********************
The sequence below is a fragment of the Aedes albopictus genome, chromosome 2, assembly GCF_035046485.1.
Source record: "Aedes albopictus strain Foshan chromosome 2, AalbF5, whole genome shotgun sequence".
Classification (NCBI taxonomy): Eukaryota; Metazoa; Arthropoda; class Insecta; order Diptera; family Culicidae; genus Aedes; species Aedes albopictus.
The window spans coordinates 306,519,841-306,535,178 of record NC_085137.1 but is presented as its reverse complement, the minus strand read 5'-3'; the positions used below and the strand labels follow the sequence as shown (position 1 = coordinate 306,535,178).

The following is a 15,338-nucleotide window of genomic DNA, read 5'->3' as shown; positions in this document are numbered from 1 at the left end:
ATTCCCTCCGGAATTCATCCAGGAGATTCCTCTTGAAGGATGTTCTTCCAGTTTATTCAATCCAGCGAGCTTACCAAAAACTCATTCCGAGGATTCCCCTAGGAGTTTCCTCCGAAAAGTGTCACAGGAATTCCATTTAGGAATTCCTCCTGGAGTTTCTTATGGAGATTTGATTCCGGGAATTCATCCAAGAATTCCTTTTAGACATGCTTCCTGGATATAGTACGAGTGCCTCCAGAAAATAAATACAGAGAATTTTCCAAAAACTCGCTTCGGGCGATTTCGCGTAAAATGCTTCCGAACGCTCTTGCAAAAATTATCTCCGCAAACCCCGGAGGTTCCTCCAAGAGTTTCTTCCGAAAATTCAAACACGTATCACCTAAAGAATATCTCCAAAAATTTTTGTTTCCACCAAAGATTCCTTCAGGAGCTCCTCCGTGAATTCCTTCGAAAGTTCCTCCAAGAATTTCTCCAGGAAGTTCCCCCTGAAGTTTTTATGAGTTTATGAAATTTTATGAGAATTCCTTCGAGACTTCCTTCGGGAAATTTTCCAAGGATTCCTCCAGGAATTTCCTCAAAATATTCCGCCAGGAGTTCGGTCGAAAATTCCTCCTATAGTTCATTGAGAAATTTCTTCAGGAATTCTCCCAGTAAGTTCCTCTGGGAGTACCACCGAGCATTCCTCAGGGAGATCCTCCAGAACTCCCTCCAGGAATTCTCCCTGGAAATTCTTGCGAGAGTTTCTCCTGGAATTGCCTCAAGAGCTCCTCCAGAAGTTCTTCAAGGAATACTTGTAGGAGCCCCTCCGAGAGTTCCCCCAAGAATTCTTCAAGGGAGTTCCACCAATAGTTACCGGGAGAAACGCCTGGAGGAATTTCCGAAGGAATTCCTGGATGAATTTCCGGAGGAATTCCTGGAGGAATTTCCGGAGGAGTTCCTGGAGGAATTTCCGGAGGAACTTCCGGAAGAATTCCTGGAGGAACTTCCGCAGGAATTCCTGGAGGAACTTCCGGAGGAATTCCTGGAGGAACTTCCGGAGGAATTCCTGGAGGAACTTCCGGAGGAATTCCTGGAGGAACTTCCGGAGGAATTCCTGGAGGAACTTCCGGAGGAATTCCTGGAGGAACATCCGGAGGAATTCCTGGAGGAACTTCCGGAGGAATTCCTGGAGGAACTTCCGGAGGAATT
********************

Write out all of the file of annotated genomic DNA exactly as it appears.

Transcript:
The sequence below is a fragment of the Aedes albopictus genome, chromosome 2, assembly GCF_035046485.1.
Source record: "Aedes albopictus strain Foshan chromosome 2, AalbF5, whole genome shotgun sequence".
Classification (NCBI taxonomy): Eukaryota; Metazoa; Arthropoda; class Insecta; order Diptera; family Culicidae; genus Aedes; species Aedes albopictus.
The window spans coordinates 306,519,841-306,535,178 of record NC_085137.1 but is presented as its reverse complement, the minus strand read 5'-3'; the positions used below and the strand labels follow the sequence as shown (position 1 = coordinate 306,535,178).

The following is a 15,338-nucleotide window of genomic DNA, read 5'->3' as shown; positions in this document are numbered from 1 at the left end:
ATTCCCTCCGGAATTCATCCAGGAGATTCCTCTTGAAGGATGTTCTTCCAGTTTATTCAATCCAGCGAGCTTACCAAAAACTCATTCCGAGGATTCCCCTAGGAGTTTCCTCCGAAAAGTGTCACAGGAATTCCATTTAGGAATTCCTCCTGGAGTTTCTTATGGAGATTTGATTCCGGGAATTCATCCAAGAATTCCTTTTAGACATGCTTCCTGGATATAGTACGAGTGCCTCCAGAAAATAAATACAGAGAATTTTCCAAAAACTCGCTTCGGGCGATTTCGCGTAAAATGCTTCCGAACGCTCTTGCAAAAATTATCTCCGCAAACCCCGGAGGTTCCTCCAAGAGTTTCTTCCGAAAATTCAAACACGTATCACCTAAAGAATATCTCCAAAAATTTTTGTTTCCACCAAAGATTCCTTCAGGAGCTCCTCCGTGAATTCCTTCGAAAGTTCCTCCAAGAATTTCTCCAGGAAGTTCCCCCTGAAGTTTTTATGAGTTTATGAAATTTTATGAGAATTCCTTCGAGACTTCCTTCGGGAAATTTTCCAAGGATTCCTCCAGGAATTTCCTCAAAATATTCCGCCAGGAGTTCGGTCGAAAATTCCTCCTATAGTTCATTGAGAAATTTCTTCAGGAATTCTCCCAGTAAGTTCCTCTGGGAGTACCACCGAGCATTCCTCAGGGAGATCCTCCAGAACTCCCTCCAGGAATTCTCCCTGGAAATTCTTGCGAGAGTTTCTCCTGGAATTGCCTCAAGAGCTCCTCCAGAAGTTCTTCAAGGAATACTTGTAGGAGCCCCTCCGAGAGTTCCCCCAAGAATTCTTCAAGGGAGTTCCACCAATAGTTACCGGGAGAAACGCCTGGAGGAATTTCCGAAGGAATTCCTGGATGAATTTCCGGAGGAATTCCTGGAGGAATTTCCGGAGGAGTTCCTGGAGGAATTTCCGGAGGAACTTCCGGAAGAATTCCTGGAGGAACTTCCGCAGGAATTCCTGGAGGAACTTCCGGAGGAATTCCTGGAGGAACTTCCGGAGGAATTCCTGGAGGAACTTCCGGAGGAATTCCTGGAGGAACTTCCGGAGGAATTCCTGGAGGAACTTCCGGAGGAATTCCTGGAGGAACATCCGGAGGAATTCCTGGAGGAACTTCCGGAGGAATTCCTGGAGGAACTTCCGGAGGAATT